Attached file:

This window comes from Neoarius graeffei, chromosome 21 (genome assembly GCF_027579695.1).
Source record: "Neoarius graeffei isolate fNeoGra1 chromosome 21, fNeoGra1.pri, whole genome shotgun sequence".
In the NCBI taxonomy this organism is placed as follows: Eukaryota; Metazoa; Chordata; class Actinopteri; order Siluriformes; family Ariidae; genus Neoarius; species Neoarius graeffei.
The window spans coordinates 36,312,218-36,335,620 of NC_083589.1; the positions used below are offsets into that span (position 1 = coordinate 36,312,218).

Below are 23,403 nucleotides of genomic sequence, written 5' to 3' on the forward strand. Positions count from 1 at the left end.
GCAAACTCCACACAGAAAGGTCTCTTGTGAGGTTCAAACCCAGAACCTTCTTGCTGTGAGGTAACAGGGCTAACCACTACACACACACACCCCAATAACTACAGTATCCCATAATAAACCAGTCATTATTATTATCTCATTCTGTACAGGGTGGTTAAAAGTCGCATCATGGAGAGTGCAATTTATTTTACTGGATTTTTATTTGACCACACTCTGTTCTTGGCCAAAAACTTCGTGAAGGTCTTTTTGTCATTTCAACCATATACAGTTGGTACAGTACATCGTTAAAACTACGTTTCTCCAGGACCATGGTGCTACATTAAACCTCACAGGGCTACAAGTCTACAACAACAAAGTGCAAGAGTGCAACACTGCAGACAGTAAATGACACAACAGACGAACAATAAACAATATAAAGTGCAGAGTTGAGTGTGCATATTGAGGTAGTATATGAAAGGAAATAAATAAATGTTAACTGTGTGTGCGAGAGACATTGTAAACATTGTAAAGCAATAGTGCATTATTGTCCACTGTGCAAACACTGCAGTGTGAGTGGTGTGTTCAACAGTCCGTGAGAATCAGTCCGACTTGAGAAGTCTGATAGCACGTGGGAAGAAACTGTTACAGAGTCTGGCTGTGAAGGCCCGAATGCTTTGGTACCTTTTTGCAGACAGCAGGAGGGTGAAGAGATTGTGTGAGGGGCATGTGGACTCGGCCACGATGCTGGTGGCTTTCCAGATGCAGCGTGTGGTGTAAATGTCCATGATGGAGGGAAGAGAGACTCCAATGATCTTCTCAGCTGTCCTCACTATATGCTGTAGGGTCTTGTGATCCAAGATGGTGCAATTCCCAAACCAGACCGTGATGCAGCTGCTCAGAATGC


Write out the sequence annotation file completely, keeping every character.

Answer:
This window comes from Neoarius graeffei, chromosome 21 (genome assembly GCF_027579695.1).
Source record: "Neoarius graeffei isolate fNeoGra1 chromosome 21, fNeoGra1.pri, whole genome shotgun sequence".
In the NCBI taxonomy this organism is placed as follows: Eukaryota; Metazoa; Chordata; class Actinopteri; order Siluriformes; family Ariidae; genus Neoarius; species Neoarius graeffei.
The window spans coordinates 36,312,218-36,335,620 of NC_083589.1; the positions used below are offsets into that span (position 1 = coordinate 36,312,218).

Below are 23,403 nucleotides of genomic sequence, written 5' to 3' on the forward strand. Positions count from 1 at the left end.
GCAAACTCCACACAGAAAGGTCTCTTGTGAGGTTCAAACCCAGAACCTTCTTGCTGTGAGGTAACAGGGCTAACCACTACACACACACACCCCAATAACTACAGTATCCCATAATAAACCAGTCATTATTATTATCTCATTCTGTACAGGGTGGTTAAAAGTCGCATCATGGAGAGTGCAATTTATTTTACTGGATTTTTATTTGACCACACTCTGTTCTTGGCCAAAAACTTCGTGAAGGTCTTTTTGTCATTTCAACCATATACAGTTGGTACAGTACATCGTTAAAACTACGTTTCTCCAGGACCATGGTGCTACATTAAACCTCACAGGGCTACAAGTCTACAACAACAAAGTGCAAGAGTGCAACACTGCAGACAGTAAATGACACAACAGACGAACAATAAACAATATAAAGTGCAGAGTTGAGTGTGCATATTGAGGTAGTATATGAAAGGAAATAAATAAATGTTAACTGTGTGTGCGAGAGACATTGTAAACATTGTAAAGCAATAGTGCATTATTGTCCACTGTGCAAACACTGCAGTGTGAGTGGTGTGTTCAACAGTCCGTGAGAATCAGTCCGACTTGAGAAGTCTGATAGCACGTGGGAAGAAACTGTTACAGAGTCTGGCTGTGAAGGCCCGAATGCTTTGGTACCTTTTTGCAGACAGCAGGAGGGTGAAGAGATTGTGTGAGGGGCATGTGGACTCGGCCACGATGCTGGTGGCTTTCCAGATGCAGCGTGTGGTGTAAATGTCCATGATGGAGGGAAGAGAGACTCCAATGATCTTCTCAGCTGTCCTCACTATATGCTGTAGGGTCTTGTGATCCAAGATGGTGCAATTCCCAAACCAGACCGTGATGCAGCTGCTCAGAATGC